- To understand why accountability is important in health care organizations one must first define the term accountability. The term accountability can have different meanings to different people, some people use the word accountability to mean responsibility, and others define it as liability or answerability, or responsibility. The word accountability in healthcare is defined by the Webster online dictionary as “The existence of a record that permits the identification of an individual who performed some specific activity so that responsibility for that activity can be established” (Parker).
In health care it is important that everyone be accountable for what they do regardless of their position in the organization. This means the janitor, the nurse, the manager, the doctor are all held accountable for the things that each one of them is responsible. For example if the floors are dirty and wet, then the person whose job it is to keep the floors clean should be the one to clean the floor. If vital signs of the patients are not taken or medications are nor given to the patients, then the nurse should be responsible and face the consequence .
The importance of being accountable is that the person or persons who neglected their duties are held accountable for their lack of responsibility. When people come to work on time shows that they are responsible and that they will not find excuses but they are ready to do the work.
In health care organizations there are different kinds of responsibilities based on the title or the positions of the staff member. The unit supervisor is responsible for the staff under his supervision and is accountable for the operation of the unit as a whole. The supervisor Keeps track of the equipment used in the unit to help cut down on waste. If the manager does not keep tract of the equipment and does not make sure they are used appropriately, the cost of replacing the equipment will keep increasing and this will cut in to the organization’s bottom line.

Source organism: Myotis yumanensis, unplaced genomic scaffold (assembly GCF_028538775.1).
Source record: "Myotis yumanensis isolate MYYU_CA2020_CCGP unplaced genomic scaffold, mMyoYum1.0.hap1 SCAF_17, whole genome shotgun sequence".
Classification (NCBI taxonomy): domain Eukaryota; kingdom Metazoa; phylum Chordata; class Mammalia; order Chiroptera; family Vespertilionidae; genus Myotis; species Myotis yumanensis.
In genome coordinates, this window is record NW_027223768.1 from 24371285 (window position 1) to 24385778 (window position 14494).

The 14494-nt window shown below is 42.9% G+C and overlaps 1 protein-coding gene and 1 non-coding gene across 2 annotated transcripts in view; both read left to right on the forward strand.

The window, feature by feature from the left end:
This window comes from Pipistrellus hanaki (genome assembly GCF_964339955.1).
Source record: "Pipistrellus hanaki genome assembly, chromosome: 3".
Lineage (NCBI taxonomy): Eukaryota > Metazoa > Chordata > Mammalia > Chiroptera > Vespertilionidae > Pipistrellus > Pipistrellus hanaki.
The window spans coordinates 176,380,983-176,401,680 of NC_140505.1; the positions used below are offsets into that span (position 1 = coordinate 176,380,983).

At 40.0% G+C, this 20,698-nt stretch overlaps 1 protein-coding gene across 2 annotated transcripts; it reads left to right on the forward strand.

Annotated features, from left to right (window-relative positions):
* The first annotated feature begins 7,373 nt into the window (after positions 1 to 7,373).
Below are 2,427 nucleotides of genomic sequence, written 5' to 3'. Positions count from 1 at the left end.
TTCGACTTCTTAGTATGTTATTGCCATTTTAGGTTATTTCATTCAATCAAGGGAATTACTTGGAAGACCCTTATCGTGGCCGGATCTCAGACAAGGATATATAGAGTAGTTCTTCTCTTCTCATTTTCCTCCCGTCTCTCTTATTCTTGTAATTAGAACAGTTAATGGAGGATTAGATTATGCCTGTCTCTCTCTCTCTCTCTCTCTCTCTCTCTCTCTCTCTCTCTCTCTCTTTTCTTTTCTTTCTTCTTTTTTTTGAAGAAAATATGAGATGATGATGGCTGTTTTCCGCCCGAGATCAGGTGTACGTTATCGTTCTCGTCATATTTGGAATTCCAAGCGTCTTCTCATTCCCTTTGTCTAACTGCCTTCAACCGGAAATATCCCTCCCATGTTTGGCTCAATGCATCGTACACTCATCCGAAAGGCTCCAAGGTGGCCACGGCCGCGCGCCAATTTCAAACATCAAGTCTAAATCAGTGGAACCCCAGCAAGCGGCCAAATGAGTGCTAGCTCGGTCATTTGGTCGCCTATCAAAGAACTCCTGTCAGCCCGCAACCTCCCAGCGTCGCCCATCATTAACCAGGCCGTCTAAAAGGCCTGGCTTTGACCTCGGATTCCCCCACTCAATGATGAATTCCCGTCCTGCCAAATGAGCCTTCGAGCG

An effective leader should have a system of accountability in place so that everyone in the organization accepts responsibility for the accomplishment of their assigned duties. “The administrator must… determine the proper balance between educational objectives of quality assessments and the need to deter and detect careless or incompetent practice…” (Etzioni, 1975, p. 280). In health care it is paramount that leaders held each and everyone in the organization accountability for his or her actions, it is equally important that staffs are willing to accept responsibility or blame for their action.
To create a system of accountability is the backbone of any organization and this system must be followed by everyone in the organization in order the system to function as it was intended. The culture has to be just and the leaders must be willing to maintain and encourage a culture in which all employees are respected and not punished for their mistakes but rather encouraged to learn from the mistakes. “To make an impact on patient safety, however, it is imperative for the health care industry to seek methods to detect and learn from mistakes” (Mayer & Cronin, 2008, p. p427).
Many times in health care organization leaders are quick to discipline, and dismiss employee who makes a mistake. This is because many leaders believe that there is no room for errors and that the only way to make sure mistakes are not repeated is to eliminate the one who makes the mistake. The irony in this is that often times when the leader makes mistakes, they are not eliminated but instead in some cases they are actually rewarded handsomely.
The responsibility of creating a just culture where everyone is accountable for their assigned duties and no one is blamed for the mistakes of others lies on the shoulders of the leader. The greatest responsibility, and therefore, accountability for a just culture resides with organizational leaders (Mayer & Cronin, 2008, p. p427)”. An effective leader takes the responsibility of creating a faire system where everyone is held accountable for their action and that rewards and banishments are fair and just.
By Saeed Abdi Elmi
- Etzioni, A. (1975, June 1). Alternative conception of accountability: The example of health administration. Public Administration Reveiw, 35(3), P279-286. Retrieved September 6, 2010, fromhttp://web.ebscohost.com.ezproxy.apollolibrary.com/.
- Mayer, C. M., & Cronin, D. (2008, December 1). Organizational acountability in a just culture. Urology Nursing, 28(6), P427-430. Retrieved September 6, 2010, from http://web.ebscohost.com.ezproxy.apollolibrary.com/.
- Parker, P. M. Webster’s online dictionary. Retrieved September 4, 2010, from http://www.websters-online-dictionary.org/definitions/Accountability.